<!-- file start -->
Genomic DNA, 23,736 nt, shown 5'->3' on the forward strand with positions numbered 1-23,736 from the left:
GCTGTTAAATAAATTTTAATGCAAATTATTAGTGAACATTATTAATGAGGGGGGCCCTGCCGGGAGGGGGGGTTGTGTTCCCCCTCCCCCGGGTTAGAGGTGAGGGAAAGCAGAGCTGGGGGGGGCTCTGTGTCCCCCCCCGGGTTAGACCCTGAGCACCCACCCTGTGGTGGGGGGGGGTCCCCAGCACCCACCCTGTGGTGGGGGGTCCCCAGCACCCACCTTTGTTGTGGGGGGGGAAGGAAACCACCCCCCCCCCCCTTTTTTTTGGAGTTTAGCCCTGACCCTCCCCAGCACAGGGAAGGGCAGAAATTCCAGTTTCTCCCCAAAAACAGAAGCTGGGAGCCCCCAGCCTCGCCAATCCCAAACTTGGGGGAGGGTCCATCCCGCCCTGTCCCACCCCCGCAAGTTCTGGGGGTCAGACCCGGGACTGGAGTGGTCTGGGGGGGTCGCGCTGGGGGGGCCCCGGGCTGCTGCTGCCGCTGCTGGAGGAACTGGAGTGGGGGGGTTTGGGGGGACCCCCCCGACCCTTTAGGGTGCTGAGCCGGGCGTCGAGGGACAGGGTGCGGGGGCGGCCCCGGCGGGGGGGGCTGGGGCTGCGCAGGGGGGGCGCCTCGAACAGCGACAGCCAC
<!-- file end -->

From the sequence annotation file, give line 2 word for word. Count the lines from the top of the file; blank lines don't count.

GCTGTTAAATAAATTTTAATGCAAATTATTAGTGAACATTATTAATGAGGGGGGCCCTGCCGGGAGGGGGGGTTGTGTTCCCCCTCCCCCGGGTTAGAGGTGAGGGAAAGCAGAGCTGGGGGGGGCTCTGTGTCCCCCCCCGGGTTAGACCCTGAGCACCCACCCTGTGGTGGGGGGGGGTCCCCAGCACCCACCCTGTGGTGGGGGGTCCCCAGCACCCACCTTTGTTGTGGGGGGGGAAGGAAACCACCCCCCCCCCCCTTTTTTTTGGAGTTTAGCCCTGACCCTCCCCAGCACAGGGAAGGGCAGAAATTCCAGTTTCTCCCCAAAAACAGAAGCTGGGAGCCCCCAGCCTCGCCAATCCCAAACTTGGGGGAGGGTCCATCCCGCCCTGTCCCACCCCCGCAAGTTCTGGGGGTCAGACCCGGGACTGGAGTGGTCTGGGGGGGTCGCGCTGGGGGGGCCCCGGGCTGCTGCTGCCGCTGCTGGAGGAACTGGAGTGGGGGGGTTTGGGGGGACCCCCCCGACCCTTTAGGGTGCTGAGCCGGGCGTCGAGGGACAGGGTGCGGGGGCGGCCCCGGCGGGGGGGGCTGGGGCTGCGCAGGGGGGGCGCCTCGAACAGCGACAGCCAC